In an e-mail, Custodio said the island-chain defense strategy would ultimately push out “in phases” the United States and its allies from East Asia and Southeast Asia.
He said he believed that China’s aggressive territorial claims in the South China Sea, encroaching on the West Philippine Sea by building artificial islands on disputed reefs and shoals, indicate its intent to “consolidate the nine-dash line and make the southern half of the first island chain a reality.”
The nine-dash line is a demarcation on official Chinese maps that encompasses 90 percent of the South China Sea and indicates the extent of China’s territory.
The Philippines has included in its challenge to the nine-dash line in the United Nations International Tribunal for the Law of the Sea China’s land reclamation on Mabini (South Thomas) Reef, the two Gavin (Gaven) reefs, Calderon (Cuarteron) Reef, Malvar (Eldad) Reef and Kennan (McKennan) Reef, all in the West Philippine Sea, part of the South China Sea within Manila’s 370-kilometer exclusive economic zone.
President Aquino will arrive in Tokyo before noon on Tuesday and proceed to the Old Prime Minister’s Residence where he and Abe will hold a 20-minute meeting.
They will be joined by Foreign Secretary Albert del Rosario, Defense Secretary Voltaire Gazmin, Assistant Foreign Secretary Henry Bensurto, and Reynaldo Delantar Jr., a special assistant to Aquino.
Joining the meeting from the Japanese side are Deputy Foreign Minister Shinsuke Sugiyama; Deputy Chief Cabinet Secretary Kato Katsunobu; Kazuhide Ishikawa, director general, Southeast and Southwest Asian Affairs Department of the Ministry of Foreign Affairs; and Hiroshi Suzuki, Abe’s executive secretary.
Abe will host lunch for the President and his delegation after which the two leaders will give statements to the press. They will not take questions from reporters.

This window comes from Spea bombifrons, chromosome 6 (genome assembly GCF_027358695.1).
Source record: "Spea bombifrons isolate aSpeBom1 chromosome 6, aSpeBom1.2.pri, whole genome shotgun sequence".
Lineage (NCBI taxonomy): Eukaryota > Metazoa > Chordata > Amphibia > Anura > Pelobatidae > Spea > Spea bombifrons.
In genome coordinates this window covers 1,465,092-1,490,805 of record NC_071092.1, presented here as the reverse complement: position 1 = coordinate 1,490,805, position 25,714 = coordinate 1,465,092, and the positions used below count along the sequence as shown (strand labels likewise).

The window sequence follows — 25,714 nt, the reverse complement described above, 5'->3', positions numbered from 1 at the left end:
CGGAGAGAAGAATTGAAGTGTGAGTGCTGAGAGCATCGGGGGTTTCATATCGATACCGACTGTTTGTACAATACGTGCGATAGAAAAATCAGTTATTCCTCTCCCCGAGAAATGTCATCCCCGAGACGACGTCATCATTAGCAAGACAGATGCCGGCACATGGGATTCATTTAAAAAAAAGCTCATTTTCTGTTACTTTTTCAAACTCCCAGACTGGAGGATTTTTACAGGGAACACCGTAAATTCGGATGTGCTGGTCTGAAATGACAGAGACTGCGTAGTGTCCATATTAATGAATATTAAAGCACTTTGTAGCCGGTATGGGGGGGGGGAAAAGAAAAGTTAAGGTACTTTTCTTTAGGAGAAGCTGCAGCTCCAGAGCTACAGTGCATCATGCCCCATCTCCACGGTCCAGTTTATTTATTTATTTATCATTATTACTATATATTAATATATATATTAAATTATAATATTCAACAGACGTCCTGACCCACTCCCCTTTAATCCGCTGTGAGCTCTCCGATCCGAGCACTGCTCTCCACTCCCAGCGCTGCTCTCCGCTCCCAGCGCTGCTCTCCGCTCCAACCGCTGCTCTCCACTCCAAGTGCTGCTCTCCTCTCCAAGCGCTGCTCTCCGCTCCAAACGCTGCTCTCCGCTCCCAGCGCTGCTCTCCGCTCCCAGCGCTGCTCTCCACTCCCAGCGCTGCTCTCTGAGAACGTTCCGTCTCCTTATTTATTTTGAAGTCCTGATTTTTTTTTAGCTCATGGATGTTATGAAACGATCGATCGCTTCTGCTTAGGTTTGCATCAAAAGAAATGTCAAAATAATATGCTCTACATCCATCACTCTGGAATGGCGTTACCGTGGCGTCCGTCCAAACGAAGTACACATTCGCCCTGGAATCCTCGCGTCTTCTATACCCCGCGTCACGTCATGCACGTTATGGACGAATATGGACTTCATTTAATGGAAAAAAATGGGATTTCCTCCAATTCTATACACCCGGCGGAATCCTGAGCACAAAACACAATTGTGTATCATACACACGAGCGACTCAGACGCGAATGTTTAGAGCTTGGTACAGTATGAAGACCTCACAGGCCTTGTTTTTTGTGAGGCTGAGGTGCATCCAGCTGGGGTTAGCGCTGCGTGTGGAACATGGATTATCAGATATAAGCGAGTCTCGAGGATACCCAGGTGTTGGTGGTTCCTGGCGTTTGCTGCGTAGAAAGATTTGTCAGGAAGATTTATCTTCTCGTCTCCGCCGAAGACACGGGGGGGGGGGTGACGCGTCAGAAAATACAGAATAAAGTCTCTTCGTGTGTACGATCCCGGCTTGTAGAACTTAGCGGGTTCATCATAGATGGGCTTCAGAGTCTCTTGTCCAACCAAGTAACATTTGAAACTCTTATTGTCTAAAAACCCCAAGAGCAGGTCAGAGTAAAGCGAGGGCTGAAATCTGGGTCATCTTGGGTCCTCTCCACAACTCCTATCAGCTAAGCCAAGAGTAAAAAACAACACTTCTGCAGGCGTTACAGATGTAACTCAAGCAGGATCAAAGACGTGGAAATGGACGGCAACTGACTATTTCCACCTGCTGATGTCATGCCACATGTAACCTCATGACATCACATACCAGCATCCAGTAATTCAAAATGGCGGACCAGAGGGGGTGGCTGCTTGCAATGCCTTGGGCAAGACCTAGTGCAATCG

Aquino and Abe will also discuss bilateral cooperation, including humanitarian assistance and disaster response, maritime issues, and peace and development in Mindanao, where Japan has taken strong interest in trade and investment.
Cabalza said China had “reenvisioned itself as a maritime power.”
He said the People’s Liberation Army Navy had made a shift from “coastal defense,” or land-focused, to “offshore defense,” or ocean-focused, strategy.
“This shift is preparing them from safeguarding Chinese shores to possible maritime operations in the seas off the Chinese littoral,” Cabalza said.
In separate e-mails to the Inquirer, Cabalza and Custodio said China’s island-chain defense strategy was aimed at denying rivals access to the disputed territories and resist invasion from the sea.
It is believed to be part of China’s Anti-Access Area Denial (A2/AD) strategy, a military doctrine viewed as the Chinese denial of other foreign militaries’ capabilities in the Asia-Pacific region as well as impinge on freedom of navigation.
“The goal of the Chinese Navy is to perform a mix of sea and area denials and to flex power projection. In simple security parlance, strategic security depends upon supply lines and natural resources. China’s objective is to develop a Navy capable of defending and protecting its lifeline of energy and mineral supplies as it flexes its muscles, strengthen its economy and modernize its armed forces,” Cabalza said.